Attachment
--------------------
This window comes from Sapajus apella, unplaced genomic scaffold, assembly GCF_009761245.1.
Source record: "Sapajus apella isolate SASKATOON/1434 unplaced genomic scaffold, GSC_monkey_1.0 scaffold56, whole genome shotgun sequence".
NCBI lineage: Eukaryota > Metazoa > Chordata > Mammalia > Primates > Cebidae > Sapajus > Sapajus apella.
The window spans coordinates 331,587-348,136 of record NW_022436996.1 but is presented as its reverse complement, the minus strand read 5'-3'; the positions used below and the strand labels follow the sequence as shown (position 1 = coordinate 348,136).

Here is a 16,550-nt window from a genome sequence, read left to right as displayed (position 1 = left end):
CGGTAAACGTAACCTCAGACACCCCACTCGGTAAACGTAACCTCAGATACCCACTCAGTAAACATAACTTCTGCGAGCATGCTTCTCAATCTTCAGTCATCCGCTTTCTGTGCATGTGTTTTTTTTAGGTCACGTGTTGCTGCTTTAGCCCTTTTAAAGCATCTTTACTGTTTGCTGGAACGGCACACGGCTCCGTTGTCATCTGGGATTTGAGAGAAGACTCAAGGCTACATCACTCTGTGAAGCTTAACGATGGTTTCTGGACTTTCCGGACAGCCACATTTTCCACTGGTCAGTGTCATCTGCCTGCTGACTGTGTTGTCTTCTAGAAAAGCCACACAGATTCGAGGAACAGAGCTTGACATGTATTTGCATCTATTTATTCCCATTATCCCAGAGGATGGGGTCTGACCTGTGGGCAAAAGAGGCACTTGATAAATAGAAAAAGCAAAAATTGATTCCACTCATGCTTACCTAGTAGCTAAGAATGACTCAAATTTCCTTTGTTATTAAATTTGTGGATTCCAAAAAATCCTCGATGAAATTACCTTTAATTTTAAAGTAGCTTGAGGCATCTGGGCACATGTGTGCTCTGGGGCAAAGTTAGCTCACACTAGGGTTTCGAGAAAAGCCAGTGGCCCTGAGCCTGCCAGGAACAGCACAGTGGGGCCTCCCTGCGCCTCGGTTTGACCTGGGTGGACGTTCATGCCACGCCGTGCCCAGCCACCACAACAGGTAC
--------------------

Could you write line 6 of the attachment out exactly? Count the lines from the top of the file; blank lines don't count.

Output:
CGGTAAACGTAACCTCAGACACCCCACTCGGTAAACGTAACCTCAGATACCCACTCAGTAAACATAACTTCTGCGAGCATGCTTCTCAATCTTCAGTCATCCGCTTTCTGTGCATGTGTTTTTTTTAGGTCACGTGTTGCTGCTTTAGCCCTTTTAAAGCATCTTTACTGTTTGCTGGAACGGCACACGGCTCCGTTGTCATCTGGGATTTGAGAGAAGACTCAAGGCTACATCACTCTGTGAAGCTTAACGATGGTTTCTGGACTTTCCGGACAGCCACATTTTCCACTGGTCAGTGTCATCTGCCTGCTGACTGTGTTGTCTTCTAGAAAAGCCACACAGATTCGAGGAACAGAGCTTGACATGTATTTGCATCTATTTATTCCCATTATCCCAGAGGATGGGGTCTGACCTGTGGGCAAAAGAGGCACTTGATAAATAGAAAAAGCAAAAATTGATTCCACTCATGCTTACCTAGTAGCTAAGAATGACTCAAATTTCCTTTGTTATTAAATTTGTGGATTCCAAAAAATCCTCGATGAAATTACCTTTAATTTTAAAGTAGCTTGAGGCATCTGGGCACATGTGTGCTCTGGGGCAAAGTTAGCTCACACTAGGGTTTCGAGAAAAGCCAGTGGCCCTGAGCCTGCCAGGAACAGCACAGTGGGGCCTCCCTGCGCCTCGGTTTGACCTGGGTGGACGTTCATGCCACGCCGTGCCCAGCCACCACAACAGGTAC